PRICE, Sir John (1501/2-55), of Brecon and Hereford.
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Family and Education
b. 1501/2, 1st s. of Rhys ap Gwilym ap Llywelyn of Brecon by Gwenllian, da. of Hywel Madoc. educ. Oxf.; Camb. BCL 1535/36. m. 11 Oct. 1534, Joan, da. of John Williams alias Cromwell of Southwark, Surr., 6s. inc. Gregory and Richard† 5 da.; 1 da. illegit. Kntd. 22 Feb. 1547. suc. fa. unknown.3
Servant of Cromwell by 1530; registrar, bpric. of Salisbury Dec. 1534; jt. registrar-gen. in ecclesiastical matters by 1534; public notary by 1536; sec. council in the marches of Wales 27 Sept. 1540-d., sheriff, Brec. 1542-3, Herefs. 1553-4; j.p. Herefs., Mon., Salop, Welsh counties 1543, Cheshire, Glos., Worcs. 1545-7; commr. subsidy, Brec. 1543, chantries, Wales 1545, relief, Brec. 1550, goods of churches and fraternities Herefs., Hereford 1553; bailiff, Brecon 1544-5.4
John Price was descended from Dafydd Gam, a renowned hero of Agincourt. After studying civil law at Oxford he had by 1530 come within the orbit of Thomas Cromwell. In May 1534 he was one of the agents who secretly searched Tunstall’s palace in Durham because of the bishop’s attitude towards the royal divorce and the ecclesiastical changes which accompanied it. In the following year he was present at the coronation of Anne Boleyn as one of the servitors at the dresser. The King rewarded him with the registrarship of the bishopric of Salisbury which he obtained despite a prior claim on it by Richard Watkins. In the dispute as to who was entitled to the registrarship Cromwell supported Watkins, but the minister’s line does not suggest animosity towards Price. Cromwell followed his advice on how to proceed in argument against the bishops, and made him one of the family; on 11 Oct. 1534 Price married Cromwell’s niece at the minister’s home in Islington, he being at that time 32 and his bride 18. Their firstborn son was to be named Gregory after Cromwell’s eldest boy.5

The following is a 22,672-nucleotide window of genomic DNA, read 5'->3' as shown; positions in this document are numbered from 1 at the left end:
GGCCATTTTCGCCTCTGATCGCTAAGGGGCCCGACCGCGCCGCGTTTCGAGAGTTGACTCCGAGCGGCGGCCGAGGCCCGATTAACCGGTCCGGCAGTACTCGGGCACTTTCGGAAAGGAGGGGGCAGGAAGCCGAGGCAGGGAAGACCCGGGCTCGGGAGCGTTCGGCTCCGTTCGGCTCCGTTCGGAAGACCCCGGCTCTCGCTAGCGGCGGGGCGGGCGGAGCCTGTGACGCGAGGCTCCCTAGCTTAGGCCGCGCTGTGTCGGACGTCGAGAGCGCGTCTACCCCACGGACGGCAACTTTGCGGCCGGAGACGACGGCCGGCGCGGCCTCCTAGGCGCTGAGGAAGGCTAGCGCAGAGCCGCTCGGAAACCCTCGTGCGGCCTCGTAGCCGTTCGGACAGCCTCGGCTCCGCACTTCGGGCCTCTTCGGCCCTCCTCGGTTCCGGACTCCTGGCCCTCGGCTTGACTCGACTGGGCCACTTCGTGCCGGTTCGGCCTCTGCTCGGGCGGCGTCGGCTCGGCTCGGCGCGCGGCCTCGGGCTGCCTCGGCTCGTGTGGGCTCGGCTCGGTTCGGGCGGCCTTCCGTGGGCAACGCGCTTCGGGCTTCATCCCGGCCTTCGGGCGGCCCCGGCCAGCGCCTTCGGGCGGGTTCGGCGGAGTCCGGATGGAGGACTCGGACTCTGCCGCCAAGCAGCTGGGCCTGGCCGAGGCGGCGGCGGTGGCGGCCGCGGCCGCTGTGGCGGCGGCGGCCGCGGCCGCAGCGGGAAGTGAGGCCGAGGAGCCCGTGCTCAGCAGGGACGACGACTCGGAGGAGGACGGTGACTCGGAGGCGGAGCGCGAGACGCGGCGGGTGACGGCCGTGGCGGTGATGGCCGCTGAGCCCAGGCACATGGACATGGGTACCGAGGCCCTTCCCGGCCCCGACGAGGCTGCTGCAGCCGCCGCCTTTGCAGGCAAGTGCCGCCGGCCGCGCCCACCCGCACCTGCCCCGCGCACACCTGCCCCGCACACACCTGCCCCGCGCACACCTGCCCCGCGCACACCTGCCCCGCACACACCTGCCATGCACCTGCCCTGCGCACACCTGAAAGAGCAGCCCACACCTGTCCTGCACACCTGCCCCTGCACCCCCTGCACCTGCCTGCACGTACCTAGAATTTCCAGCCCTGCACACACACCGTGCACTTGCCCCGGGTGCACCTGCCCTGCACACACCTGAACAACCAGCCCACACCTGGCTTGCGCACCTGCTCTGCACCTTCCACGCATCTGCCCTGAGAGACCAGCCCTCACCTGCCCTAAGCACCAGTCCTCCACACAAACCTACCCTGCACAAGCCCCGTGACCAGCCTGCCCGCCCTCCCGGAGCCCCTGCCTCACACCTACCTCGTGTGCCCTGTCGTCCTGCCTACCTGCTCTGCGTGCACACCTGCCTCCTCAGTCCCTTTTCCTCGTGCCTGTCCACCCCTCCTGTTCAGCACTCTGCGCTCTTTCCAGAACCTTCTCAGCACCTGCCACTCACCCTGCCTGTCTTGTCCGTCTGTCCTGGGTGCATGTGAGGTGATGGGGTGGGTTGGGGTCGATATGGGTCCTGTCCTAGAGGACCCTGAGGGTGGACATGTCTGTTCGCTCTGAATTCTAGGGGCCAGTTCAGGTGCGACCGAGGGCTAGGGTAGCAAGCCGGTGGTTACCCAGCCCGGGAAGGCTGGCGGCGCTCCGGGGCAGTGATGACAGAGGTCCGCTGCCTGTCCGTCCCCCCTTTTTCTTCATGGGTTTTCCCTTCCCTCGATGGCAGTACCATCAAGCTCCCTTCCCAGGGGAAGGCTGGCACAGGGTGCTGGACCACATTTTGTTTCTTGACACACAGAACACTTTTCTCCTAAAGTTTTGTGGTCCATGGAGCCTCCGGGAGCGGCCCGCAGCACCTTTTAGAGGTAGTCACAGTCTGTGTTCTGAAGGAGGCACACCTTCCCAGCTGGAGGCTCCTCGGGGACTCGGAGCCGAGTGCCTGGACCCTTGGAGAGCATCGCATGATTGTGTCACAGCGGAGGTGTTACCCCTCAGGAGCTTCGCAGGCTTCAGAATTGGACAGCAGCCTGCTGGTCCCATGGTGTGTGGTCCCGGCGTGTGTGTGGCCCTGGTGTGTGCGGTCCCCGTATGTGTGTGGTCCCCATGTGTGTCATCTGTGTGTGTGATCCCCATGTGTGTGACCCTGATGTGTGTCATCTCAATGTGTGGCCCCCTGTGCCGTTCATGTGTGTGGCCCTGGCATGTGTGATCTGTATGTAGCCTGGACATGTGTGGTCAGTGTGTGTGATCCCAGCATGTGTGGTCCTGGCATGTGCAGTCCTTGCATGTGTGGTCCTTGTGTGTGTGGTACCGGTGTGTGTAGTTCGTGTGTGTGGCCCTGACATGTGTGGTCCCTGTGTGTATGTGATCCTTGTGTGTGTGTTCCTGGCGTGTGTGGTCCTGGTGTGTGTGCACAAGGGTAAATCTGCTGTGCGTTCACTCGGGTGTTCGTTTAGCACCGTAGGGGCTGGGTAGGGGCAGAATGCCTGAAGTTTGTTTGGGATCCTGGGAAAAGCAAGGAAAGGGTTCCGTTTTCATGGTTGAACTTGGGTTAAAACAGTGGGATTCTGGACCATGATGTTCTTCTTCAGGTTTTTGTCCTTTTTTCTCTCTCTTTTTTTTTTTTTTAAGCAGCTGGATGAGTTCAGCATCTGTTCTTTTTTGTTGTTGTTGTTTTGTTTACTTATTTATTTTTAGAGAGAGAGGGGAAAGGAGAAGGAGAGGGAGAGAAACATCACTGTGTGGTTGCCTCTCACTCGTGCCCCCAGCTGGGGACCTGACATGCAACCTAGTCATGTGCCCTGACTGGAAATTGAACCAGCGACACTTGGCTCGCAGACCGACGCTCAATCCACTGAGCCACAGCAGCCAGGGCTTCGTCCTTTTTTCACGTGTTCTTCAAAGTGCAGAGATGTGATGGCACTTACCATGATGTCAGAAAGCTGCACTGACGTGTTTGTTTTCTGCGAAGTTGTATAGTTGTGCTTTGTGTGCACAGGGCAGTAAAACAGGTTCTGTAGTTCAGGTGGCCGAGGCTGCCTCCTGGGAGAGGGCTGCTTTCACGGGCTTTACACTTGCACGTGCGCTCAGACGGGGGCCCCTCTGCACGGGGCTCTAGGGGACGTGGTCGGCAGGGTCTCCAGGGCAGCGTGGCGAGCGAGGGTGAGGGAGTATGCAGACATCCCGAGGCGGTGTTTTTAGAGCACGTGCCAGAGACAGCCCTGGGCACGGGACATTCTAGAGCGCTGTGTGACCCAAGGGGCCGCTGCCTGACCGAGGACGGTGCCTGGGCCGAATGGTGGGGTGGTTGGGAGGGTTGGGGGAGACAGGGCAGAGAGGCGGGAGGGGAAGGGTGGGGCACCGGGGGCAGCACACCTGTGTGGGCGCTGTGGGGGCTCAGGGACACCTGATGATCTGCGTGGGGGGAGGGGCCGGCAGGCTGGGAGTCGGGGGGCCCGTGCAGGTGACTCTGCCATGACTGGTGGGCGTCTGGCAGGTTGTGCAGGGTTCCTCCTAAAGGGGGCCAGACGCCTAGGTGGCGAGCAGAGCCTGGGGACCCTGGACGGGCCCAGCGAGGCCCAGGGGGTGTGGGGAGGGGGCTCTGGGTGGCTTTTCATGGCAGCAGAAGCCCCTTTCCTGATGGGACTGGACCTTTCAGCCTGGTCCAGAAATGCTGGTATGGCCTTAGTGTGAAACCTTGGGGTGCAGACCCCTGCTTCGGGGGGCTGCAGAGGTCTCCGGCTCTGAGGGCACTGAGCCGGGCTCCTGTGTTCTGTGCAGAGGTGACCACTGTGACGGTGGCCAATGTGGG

Among the activities for which Price is chiefly remembered is his part in the visitation of the monasteries launched by Cromwell early in 1535. Little good has ever been said of the visitors, but Price for one should not be judged too harshly. A sincere Reformer, he had no patience with the superstitions enshrined in decadent religious houses, but his sense of history gave him some respect for the monastic ideal. He also deplored the behaviour of Thomas Lee I, whom he usually accompanied on visitation. Price’s instinct to be fair and humane was perhaps out of place in an operation designed not to assess the spiritual worth of the monasteries but to find reasons for their destruction. He was next to find employment as a public notary during the examinations and interrogations of the rebels of 1536, both in London and in their homelands. During 1539 he was a commissioner for the surrender of the monasteries in a number of counties, mainly in the west of England, and in 1540 he was prothonotary during the process of nullification of the marriage of Henry VIII and Anne of Cleves.6
Price furnished Cromwell with a great deal of information about Wales, although there is no evidence for the suggestion that he was the author of the petition to the crown for the Union. He was a tireless worker. In a letter written in his own hand to Cromwell in 1538 he listed the ‘examinations, writing of professions, instruments touching his grace’s marriage, minutes of leagues, riding on his grace’s affairs and such other simple services as I have done his highness’; he had been diverted into this multiplicity of tasks by ‘the decay of his office [of registrar] which chiefly consisted in election of abbots and priors now abolished’, and to make up for this he petitioned for the purchase of the former priory at Hereford or for the ratification of his lease of the priory. If his activities were not lucrative in themselves, they put him in a good position with respect to the new crown property. In May 1538 he leased the rectory of the parish church of Brecon, in 1540 the grange of Dereham in Norfolk and in 1542 the sites of Brecon and Hereford priories and lands elsewhere.7
Price’s peripatetic activities came to an end with the fall of Cromwell. In September 1540 he was appointed to the council at Ludlow as its secretary. He was straightway involved in a dispute with Charles Foxe, who with his brother Edmund Foxe held the post of clerk of the signet and clerk of the council, over their respective functions. Price complained to the Privy Council, and after both men had been summoned to appear at Westminster an order was made on 13 Sept. that all matters of variance between them ‘should now be ended’. This resolution proved too sanguine, for 18 months later Price and Foxe were again at Westminster, this time with Edmund Foxe as well. It was then decided that Price should be given the signet but that the clerkship and secretaryship of the council should be further considered and the fees meanwhile held by the president: how the matter was finally resolved does not appear. His duties on the council and elsewhere earned Price exemption from military service in France in 1544 but brought him a knighthood at Edward VI’s coronation.8